Butterflies of the Amazon and Andes
Falcate Emesis
Emesis tenedia  FELDER & FELDER, 1861
subfamily - RIODININAE
Tribe - Incertae sedis
Emesis tenedia, male, Satipo, Peru Emily Halsey
The distinctive wing pattern and shape of Emesis make them instantly recognisable as a genus, but some of the 41 species can be difficult to tell apart, requiring close examination of the markings.
Only 4 Emesis species have a falcate apex to the forewings - angularis, sinuata, tegula and tenedia. The first two have an angular tornus on the hindwings, narrowing the identification of the illustrated insect to two near-identical 'sister' species tegula and tenedia. Both are subject to variation in their markings, and their distribution ranges overlap, so it can sometimes be difficult to tell them apart, but tegula tends to have more conspicuous dark bands.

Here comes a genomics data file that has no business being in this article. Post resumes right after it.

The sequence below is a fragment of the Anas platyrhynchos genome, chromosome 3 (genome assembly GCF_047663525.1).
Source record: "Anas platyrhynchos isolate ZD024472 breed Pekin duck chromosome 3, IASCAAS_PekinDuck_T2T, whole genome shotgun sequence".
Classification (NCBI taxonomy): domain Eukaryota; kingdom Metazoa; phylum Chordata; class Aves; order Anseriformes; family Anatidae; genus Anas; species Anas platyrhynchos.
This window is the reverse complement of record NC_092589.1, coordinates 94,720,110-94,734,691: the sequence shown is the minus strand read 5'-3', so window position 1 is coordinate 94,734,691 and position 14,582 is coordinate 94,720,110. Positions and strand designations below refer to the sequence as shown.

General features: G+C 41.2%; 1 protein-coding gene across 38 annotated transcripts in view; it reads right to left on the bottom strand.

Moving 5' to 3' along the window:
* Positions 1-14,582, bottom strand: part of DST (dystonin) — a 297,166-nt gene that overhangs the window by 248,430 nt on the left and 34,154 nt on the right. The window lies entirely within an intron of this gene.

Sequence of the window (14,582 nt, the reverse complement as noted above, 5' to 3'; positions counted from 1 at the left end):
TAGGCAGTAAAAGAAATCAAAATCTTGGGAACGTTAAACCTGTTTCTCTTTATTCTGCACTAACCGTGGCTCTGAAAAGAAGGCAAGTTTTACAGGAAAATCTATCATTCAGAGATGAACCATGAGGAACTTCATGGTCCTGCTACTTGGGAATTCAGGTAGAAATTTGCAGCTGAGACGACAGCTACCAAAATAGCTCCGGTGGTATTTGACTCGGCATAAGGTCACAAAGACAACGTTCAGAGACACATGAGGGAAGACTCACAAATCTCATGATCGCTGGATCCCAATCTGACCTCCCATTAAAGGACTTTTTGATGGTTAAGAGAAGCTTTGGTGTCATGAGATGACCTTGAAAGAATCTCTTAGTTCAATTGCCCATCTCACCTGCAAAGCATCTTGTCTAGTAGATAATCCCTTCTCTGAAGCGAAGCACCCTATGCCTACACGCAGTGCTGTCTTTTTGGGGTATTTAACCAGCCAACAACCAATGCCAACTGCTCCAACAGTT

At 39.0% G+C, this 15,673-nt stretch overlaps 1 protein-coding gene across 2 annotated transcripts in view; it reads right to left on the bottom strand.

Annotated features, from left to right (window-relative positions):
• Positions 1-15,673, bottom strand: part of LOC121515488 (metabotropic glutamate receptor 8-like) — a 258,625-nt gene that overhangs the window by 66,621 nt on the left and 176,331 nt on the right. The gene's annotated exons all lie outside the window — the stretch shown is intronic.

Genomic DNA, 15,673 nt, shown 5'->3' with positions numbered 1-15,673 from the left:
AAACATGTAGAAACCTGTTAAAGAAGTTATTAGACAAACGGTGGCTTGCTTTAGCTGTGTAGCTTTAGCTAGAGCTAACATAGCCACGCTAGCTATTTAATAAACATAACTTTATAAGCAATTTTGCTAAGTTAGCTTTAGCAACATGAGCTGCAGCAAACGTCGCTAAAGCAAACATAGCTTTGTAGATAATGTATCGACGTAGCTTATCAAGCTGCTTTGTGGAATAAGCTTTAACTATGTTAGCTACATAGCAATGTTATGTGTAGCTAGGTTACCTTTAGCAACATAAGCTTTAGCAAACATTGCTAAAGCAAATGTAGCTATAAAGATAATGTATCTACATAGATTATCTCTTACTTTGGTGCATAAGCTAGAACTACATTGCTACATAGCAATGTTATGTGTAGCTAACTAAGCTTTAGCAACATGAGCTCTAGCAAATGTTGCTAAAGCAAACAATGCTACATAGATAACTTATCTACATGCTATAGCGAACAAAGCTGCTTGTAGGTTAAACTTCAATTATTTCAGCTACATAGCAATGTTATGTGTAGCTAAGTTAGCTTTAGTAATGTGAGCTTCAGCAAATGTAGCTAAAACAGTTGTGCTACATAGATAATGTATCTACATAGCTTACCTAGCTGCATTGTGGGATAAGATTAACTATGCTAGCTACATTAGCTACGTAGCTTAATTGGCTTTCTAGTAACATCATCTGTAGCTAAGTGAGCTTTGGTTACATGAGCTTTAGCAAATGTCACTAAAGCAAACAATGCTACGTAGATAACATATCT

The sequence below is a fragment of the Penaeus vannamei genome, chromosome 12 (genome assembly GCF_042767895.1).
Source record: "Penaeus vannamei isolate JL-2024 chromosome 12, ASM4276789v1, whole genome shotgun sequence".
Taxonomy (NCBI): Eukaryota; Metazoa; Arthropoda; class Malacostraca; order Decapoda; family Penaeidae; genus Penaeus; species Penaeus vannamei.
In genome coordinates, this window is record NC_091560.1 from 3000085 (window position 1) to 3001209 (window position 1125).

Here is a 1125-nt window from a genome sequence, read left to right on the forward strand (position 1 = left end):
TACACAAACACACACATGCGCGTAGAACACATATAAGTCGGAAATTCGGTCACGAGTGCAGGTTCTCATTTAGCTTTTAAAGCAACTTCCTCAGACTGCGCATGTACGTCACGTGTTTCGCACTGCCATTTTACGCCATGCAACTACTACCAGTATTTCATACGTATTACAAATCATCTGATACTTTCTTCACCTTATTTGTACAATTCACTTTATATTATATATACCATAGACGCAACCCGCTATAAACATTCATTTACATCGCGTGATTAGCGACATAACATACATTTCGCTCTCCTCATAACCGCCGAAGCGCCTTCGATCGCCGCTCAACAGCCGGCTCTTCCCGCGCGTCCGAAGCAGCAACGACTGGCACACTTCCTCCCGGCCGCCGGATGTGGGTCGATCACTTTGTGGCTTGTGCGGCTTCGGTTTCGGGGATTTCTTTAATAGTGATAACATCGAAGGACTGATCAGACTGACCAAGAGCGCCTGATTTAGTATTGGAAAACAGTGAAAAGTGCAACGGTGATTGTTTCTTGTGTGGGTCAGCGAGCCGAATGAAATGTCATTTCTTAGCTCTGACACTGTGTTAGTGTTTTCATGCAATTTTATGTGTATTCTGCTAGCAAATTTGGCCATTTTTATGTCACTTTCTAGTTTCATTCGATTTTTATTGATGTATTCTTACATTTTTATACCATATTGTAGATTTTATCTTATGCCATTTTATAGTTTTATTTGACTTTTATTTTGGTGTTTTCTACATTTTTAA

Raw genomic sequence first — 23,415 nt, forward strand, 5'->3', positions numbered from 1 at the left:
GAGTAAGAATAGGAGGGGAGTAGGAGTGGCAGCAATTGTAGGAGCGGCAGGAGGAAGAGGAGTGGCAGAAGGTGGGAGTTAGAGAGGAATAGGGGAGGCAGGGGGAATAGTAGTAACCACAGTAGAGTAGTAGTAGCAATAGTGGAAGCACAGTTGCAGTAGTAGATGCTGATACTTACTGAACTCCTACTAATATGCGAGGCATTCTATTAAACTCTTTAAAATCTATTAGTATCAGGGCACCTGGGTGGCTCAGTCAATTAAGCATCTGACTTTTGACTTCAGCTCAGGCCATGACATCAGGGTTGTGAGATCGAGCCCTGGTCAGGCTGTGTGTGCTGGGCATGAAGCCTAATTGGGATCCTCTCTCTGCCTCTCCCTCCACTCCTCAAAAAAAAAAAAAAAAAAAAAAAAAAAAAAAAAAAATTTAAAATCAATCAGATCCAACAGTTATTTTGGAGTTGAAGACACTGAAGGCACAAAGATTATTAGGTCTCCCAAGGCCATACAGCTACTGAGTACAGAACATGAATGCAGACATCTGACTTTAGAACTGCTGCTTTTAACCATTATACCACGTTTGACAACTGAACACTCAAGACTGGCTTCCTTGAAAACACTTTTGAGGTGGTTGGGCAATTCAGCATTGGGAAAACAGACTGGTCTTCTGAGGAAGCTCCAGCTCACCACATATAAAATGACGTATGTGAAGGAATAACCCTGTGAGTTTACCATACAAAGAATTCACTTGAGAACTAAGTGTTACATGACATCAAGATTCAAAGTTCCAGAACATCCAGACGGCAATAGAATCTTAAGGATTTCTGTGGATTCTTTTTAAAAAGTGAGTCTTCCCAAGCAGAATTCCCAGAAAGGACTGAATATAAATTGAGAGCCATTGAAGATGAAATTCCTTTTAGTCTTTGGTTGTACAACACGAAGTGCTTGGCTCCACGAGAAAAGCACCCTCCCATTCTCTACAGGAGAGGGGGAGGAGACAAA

Emesis tenedia is distributed from Mexico to Peru and Brazil.
This species occurs in primary and secondary forest, at altitudes between about 200-800m.
The eggs of Emesis species are typically white and highly sculptured. They are laid singly or in clusters of up to 30, according to species. The known larval foodplants encompass the families Ranunculaceae, Euphorbiaceae, Rhizophoraceae, Sterculiaceae, Anacardiaceae and Nyctaginaceae.
Adult behaviour

Males are usually encountered as singletons amongst multi-species aggregations of mud-puddling butterflies. Females never mud-puddle, but can sometimes be found basking on foliage in light gaps in the forest.



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